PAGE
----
THE practice of family psychiatry yields a point of view about depression which does not conflict with the standard psychiatric conceptions of depression, as summarized by Redlich and Freedman,1 nor with the contributions of Grinker et al,2 nor with Arieti3; what it might offer would be a supplement based on difference of perspective.
What is here meant by "family psychiatry" is a mode of practice which permits all members of a family to be accepted for treatment either as individuals or in groups of two or more persons up to and including the entire family unit. This may be distinguished from conjoint family therapy in that the entire family is not required to participate in treatment; family members other than the patient may be seen for the purpose of getting, giving, or sharing information, or they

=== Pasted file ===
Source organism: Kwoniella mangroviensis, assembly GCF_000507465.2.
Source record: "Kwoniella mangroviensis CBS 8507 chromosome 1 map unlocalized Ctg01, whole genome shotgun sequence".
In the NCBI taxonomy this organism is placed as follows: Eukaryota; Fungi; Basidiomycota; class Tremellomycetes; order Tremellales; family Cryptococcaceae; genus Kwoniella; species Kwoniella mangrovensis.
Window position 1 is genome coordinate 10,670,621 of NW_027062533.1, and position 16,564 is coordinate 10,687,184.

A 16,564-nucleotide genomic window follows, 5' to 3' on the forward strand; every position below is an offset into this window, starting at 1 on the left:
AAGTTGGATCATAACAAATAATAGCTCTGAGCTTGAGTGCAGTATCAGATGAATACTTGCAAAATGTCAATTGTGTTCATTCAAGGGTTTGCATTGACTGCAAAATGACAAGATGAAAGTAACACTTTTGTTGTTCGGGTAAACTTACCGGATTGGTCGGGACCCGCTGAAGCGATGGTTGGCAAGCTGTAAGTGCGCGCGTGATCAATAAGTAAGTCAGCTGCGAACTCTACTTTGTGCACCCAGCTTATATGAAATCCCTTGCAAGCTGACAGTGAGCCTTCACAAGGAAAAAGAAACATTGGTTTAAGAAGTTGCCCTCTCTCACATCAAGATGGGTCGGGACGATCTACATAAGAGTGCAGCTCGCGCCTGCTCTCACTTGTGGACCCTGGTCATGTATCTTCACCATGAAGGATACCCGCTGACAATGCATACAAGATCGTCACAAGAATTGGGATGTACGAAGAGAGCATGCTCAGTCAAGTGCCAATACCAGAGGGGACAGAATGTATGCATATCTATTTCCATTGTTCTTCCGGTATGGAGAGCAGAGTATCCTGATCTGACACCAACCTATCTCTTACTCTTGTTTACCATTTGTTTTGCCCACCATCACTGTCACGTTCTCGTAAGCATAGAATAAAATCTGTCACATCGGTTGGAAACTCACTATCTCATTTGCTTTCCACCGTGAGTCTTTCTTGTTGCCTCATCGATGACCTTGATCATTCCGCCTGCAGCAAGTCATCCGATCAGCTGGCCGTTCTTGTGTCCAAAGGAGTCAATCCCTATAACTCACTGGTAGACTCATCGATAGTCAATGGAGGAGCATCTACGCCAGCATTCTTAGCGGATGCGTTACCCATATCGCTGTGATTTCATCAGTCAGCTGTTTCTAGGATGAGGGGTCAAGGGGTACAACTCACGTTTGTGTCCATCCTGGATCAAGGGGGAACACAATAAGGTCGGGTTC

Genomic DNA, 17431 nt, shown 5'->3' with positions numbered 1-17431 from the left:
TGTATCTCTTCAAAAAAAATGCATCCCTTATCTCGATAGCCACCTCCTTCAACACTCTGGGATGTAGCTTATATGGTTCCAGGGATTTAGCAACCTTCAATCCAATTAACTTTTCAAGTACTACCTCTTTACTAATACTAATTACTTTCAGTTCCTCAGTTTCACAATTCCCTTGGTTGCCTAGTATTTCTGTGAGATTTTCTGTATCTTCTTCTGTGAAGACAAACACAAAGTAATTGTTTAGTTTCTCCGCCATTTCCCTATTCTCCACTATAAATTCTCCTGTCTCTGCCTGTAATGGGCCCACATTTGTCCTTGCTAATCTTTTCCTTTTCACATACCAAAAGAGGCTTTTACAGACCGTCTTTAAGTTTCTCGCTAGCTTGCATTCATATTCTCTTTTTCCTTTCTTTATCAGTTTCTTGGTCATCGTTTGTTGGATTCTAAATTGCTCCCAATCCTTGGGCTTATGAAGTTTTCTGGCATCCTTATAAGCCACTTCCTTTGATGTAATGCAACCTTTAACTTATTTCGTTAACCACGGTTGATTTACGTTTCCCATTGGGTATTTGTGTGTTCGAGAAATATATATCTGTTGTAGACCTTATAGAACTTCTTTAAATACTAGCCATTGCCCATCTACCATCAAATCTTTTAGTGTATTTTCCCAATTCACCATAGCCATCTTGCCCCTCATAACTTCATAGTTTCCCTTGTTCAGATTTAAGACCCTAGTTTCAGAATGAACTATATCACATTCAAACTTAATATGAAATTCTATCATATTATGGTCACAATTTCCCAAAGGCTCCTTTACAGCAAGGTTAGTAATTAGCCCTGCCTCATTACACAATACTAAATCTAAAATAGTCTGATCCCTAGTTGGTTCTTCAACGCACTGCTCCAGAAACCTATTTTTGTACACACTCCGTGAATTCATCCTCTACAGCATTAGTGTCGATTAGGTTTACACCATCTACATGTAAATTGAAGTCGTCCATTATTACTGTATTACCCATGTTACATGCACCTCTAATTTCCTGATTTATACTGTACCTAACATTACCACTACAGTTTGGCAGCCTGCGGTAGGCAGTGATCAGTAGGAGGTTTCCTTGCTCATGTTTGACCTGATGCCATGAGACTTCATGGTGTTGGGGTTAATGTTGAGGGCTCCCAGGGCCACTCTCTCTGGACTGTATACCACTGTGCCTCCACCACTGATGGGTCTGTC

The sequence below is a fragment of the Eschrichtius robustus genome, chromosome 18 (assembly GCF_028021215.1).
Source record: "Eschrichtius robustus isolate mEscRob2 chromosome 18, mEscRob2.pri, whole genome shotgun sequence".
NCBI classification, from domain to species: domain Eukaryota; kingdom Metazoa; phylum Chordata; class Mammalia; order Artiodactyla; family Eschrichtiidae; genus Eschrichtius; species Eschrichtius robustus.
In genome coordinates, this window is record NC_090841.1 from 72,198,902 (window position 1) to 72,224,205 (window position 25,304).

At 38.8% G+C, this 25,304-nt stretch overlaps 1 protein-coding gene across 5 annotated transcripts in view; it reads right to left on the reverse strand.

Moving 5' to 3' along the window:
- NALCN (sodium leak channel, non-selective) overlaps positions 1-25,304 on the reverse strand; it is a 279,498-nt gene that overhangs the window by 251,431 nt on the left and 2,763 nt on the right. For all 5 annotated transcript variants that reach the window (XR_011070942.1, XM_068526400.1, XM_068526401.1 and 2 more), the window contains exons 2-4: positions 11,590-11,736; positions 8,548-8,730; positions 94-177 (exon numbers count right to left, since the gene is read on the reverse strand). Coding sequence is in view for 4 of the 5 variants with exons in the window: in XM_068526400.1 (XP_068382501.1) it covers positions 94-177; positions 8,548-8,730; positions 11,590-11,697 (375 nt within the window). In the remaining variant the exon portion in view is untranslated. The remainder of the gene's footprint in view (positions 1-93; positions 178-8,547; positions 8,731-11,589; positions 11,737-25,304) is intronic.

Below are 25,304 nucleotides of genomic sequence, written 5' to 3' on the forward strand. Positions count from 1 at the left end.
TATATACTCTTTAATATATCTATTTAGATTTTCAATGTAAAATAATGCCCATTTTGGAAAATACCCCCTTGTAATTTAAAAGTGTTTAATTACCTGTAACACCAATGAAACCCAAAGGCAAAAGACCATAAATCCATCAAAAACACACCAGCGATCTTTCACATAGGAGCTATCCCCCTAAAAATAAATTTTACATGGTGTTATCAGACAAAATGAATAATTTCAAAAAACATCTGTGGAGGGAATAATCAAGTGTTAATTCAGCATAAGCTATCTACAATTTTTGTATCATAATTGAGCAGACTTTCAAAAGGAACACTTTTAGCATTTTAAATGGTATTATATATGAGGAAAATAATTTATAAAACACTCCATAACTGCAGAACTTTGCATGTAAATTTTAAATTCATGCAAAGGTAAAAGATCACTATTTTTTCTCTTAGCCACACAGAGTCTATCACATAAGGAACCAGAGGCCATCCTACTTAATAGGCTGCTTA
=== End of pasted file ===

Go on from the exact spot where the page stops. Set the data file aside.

Rashkis HA. Depression as a Manifestation of the Family as an Open System. Arch Gen Psychiatry. 1968;19(1):57–63. doi:10.1001/archpsyc.1968.01740070059009
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